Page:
Showalter’s chances in Manager of Year voting

If you play Japanese Fantasy Baseball, former Orioles pitcher Hayden Penn remains eligible for your draft. He re-signed with the Chiba Lotte Marines.

Penn was victimized by more bizarre physical setbacks than any player I’ve covered. Three immediately come to mind: Sprained ankle while carrying boxes down steps at spring training, appendectomy, impaled by piece of broken bat.


He wasn’t attacked by sharks on Fort Lauderdale Beach, so his luck occasionally changed for the better.

Does anyone else wonder why Leo Mazzone can’t get back into baseball?

I mean, it’s not like jobs haven’t opened up the last few years. Did his reputation take that big of a hit in Baltimore? Will Sam Perlozzo have to land another managing gig?

Major League Baseball will announce its Manager of the Year for both leagues. I’d expect Ron Washington to take the AL award, followed by Ron Gardenhire and Joe Maddon. Does that sound right? Or maybe Gardenhire gets the nod after losing Justin Morneau and Joe Nathan.

Terry Francona won’t win it, but he might have done his finest managing job by keeping the Red Sox in contention despite all those injuries.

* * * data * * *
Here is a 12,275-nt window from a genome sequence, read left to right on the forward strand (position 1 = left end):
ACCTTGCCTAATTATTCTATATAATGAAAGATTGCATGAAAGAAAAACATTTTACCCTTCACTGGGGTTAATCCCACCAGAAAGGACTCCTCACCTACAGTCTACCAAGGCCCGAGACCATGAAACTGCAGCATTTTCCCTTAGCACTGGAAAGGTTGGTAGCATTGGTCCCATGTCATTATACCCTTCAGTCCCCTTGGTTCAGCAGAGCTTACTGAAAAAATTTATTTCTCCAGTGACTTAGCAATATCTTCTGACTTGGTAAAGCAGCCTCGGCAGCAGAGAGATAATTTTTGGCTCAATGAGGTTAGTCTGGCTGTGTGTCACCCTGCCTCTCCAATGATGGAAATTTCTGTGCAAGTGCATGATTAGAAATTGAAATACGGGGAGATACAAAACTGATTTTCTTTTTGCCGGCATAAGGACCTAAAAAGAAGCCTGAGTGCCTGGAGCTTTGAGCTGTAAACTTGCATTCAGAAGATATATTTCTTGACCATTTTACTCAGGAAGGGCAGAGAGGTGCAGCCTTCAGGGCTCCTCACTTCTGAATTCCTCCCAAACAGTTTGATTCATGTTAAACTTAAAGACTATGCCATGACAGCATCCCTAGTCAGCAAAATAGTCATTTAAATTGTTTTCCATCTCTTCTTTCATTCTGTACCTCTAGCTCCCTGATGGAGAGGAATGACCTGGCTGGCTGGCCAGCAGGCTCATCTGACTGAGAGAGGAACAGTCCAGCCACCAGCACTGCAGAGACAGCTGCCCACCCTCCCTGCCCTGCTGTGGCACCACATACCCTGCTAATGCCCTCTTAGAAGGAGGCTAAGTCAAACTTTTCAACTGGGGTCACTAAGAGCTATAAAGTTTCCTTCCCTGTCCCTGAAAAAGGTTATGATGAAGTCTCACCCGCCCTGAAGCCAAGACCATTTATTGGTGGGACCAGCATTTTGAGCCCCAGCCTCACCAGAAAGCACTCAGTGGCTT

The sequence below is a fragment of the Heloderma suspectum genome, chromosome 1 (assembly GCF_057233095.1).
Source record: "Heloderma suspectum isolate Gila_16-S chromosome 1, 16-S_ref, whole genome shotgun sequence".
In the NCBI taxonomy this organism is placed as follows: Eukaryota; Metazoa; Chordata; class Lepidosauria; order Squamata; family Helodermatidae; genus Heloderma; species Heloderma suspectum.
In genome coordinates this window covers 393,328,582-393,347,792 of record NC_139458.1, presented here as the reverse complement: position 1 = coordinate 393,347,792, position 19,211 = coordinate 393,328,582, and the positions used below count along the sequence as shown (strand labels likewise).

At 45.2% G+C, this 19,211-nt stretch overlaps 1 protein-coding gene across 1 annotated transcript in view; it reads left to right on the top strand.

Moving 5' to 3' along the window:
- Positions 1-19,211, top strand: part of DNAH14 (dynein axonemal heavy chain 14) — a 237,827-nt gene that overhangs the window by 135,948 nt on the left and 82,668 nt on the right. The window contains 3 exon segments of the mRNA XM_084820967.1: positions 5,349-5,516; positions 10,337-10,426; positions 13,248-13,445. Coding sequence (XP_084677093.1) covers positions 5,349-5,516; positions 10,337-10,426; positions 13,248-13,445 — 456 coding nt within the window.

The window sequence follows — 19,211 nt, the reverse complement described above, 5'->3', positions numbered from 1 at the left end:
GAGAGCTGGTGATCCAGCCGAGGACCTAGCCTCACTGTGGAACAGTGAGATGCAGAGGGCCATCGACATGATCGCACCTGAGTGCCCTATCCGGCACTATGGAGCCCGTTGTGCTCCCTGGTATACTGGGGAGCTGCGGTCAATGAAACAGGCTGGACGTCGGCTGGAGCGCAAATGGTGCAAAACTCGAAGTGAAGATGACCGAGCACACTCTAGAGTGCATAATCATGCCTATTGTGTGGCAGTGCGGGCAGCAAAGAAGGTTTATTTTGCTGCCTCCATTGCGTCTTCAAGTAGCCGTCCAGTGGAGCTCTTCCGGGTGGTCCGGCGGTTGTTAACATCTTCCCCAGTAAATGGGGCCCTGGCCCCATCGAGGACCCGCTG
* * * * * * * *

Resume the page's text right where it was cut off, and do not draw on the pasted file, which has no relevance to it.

I’ve been asked about Buck Showalter’s chances. There’s no way that he brings home the hardware, but I’ll be curious to see whether he collects a few third-place votes.

The Orioles went 34-23 under Showalter, including 11-6-1 in their 18 series. They won four of their first 34 series before he arrived. They were 14-13 vs. the AL East after going 10-35 under Dave Trembley and Juan Samuel.

Showalter inherited something so bad, it needed to improve just to qualify as a mess.

The Orioles were 32-73 when he took over on Aug. 3. The first pick in next June’s draft was a lock.

Way to ruin it, Buck.

Showalter became the first manager in major league history to win at least seven of his first eight games after taking over a club in midseason that was at least 20 games under .500.

Has to count for something, right? Like maybe a few third-place votes.

And in conclusion: I wrote last year about Dana Hoiles, wife of former Orioles catcher Chris Hoiles, designing sports-themed jewelry. Here’s a story that’s currently running in STYLE magazine.

Chris is still the most famous member of the family, but Dana’s gaining fast.

Maybe one of them could join the coaching staff.

(I couldn’t file an entry without mentioning the coaches. I...just...couldn’t.)

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